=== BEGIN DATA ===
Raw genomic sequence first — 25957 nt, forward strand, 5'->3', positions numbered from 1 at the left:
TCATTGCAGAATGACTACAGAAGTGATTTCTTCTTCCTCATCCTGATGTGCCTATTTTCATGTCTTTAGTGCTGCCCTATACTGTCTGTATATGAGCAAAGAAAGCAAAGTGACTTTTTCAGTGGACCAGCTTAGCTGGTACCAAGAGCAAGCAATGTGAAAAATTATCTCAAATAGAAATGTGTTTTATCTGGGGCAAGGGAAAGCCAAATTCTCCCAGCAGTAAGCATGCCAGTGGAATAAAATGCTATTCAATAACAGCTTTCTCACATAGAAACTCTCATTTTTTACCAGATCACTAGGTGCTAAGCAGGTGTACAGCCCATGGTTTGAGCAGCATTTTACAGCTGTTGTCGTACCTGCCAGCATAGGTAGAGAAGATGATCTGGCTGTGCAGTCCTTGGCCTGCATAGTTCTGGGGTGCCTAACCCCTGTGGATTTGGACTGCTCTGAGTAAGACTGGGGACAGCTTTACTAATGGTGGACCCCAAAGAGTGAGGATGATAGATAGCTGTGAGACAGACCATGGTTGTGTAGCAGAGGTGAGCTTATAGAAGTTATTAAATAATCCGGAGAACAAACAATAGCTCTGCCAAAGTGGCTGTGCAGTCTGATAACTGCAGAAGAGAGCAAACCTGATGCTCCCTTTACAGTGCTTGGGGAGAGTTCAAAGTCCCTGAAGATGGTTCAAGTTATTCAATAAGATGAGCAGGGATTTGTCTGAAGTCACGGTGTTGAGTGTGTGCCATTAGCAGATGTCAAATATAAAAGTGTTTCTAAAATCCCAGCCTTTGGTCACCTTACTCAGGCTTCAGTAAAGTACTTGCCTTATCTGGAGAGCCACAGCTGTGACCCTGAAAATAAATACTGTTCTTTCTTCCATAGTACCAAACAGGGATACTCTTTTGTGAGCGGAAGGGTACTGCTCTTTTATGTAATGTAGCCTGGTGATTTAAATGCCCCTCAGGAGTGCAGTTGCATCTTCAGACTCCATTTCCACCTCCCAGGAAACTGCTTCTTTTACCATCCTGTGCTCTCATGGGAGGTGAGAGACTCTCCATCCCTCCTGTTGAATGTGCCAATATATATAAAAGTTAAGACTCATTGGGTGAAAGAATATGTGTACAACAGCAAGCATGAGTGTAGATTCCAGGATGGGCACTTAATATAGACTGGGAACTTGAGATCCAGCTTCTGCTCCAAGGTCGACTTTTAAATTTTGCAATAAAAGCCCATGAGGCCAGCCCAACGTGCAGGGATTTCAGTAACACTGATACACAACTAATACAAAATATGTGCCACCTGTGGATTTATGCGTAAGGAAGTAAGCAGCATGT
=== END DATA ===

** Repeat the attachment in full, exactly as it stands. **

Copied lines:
Raw genomic sequence first — 25957 nt, forward strand, 5'->3', positions numbered from 1 at the left:
TCATTGCAGAATGACTACAGAAGTGATTTCTTCTTCCTCATCCTGATGTGCCTATTTTCATGTCTTTAGTGCTGCCCTATACTGTCTGTATATGAGCAAAGAAAGCAAAGTGACTTTTTCAGTGGACCAGCTTAGCTGGTACCAAGAGCAAGCAATGTGAAAAATTATCTCAAATAGAAATGTGTTTTATCTGGGGCAAGGGAAAGCCAAATTCTCCCAGCAGTAAGCATGCCAGTGGAATAAAATGCTATTCAATAACAGCTTTCTCACATAGAAACTCTCATTTTTTACCAGATCACTAGGTGCTAAGCAGGTGTACAGCCCATGGTTTGAGCAGCATTTTACAGCTGTTGTCGTACCTGCCAGCATAGGTAGAGAAGATGATCTGGCTGTGCAGTCCTTGGCCTGCATAGTTCTGGGGTGCCTAACCCCTGTGGATTTGGACTGCTCTGAGTAAGACTGGGGACAGCTTTACTAATGGTGGACCCCAAAGAGTGAGGATGATAGATAGCTGTGAGACAGACCATGGTTGTGTAGCAGAGGTGAGCTTATAGAAGTTATTAAATAATCCGGAGAACAAACAATAGCTCTGCCAAAGTGGCTGTGCAGTCTGATAACTGCAGAAGAGAGCAAACCTGATGCTCCCTTTACAGTGCTTGGGGAGAGTTCAAAGTCCCTGAAGATGGTTCAAGTTATTCAATAAGATGAGCAGGGATTTGTCTGAAGTCACGGTGTTGAGTGTGTGCCATTAGCAGATGTCAAATATAAAAGTGTTTCTAAAATCCCAGCCTTTGGTCACCTTACTCAGGCTTCAGTAAAGTACTTGCCTTATCTGGAGAGCCACAGCTGTGACCCTGAAAATAAATACTGTTCTTTCTTCCATAGTACCAAACAGGGATACTCTTTTGTGAGCGGAAGGGTACTGCTCTTTTATGTAATGTAGCCTGGTGATTTAAATGCCCCTCAGGAGTGCAGTTGCATCTTCAGACTCCATTTCCACCTCCCAGGAAACTGCTTCTTTTACCATCCTGTGCTCTCATGGGAGGTGAGAGACTCTCCATCCCTCCTGTTGAATGTGCCAATATATATAAAAGTTAAGACTCATTGGGTGAAAGAATATGTGTACAACAGCAAGCATGAGTGTAGATTCCAGGATGGGCACTTAATATAGACTGGGAACTTGAGATCCAGCTTCTGCTCCAAGGTCGACTTTTAAATTTTGCAATAAAAGCCCATGAGGCCAGCCCAACGTGCAGGGATTTCAGTAACACTGATACACAACTAATACAAAATATGTGCCACCTGTGGATTTATGCGTAAGGAAGTAAGCAGCATGT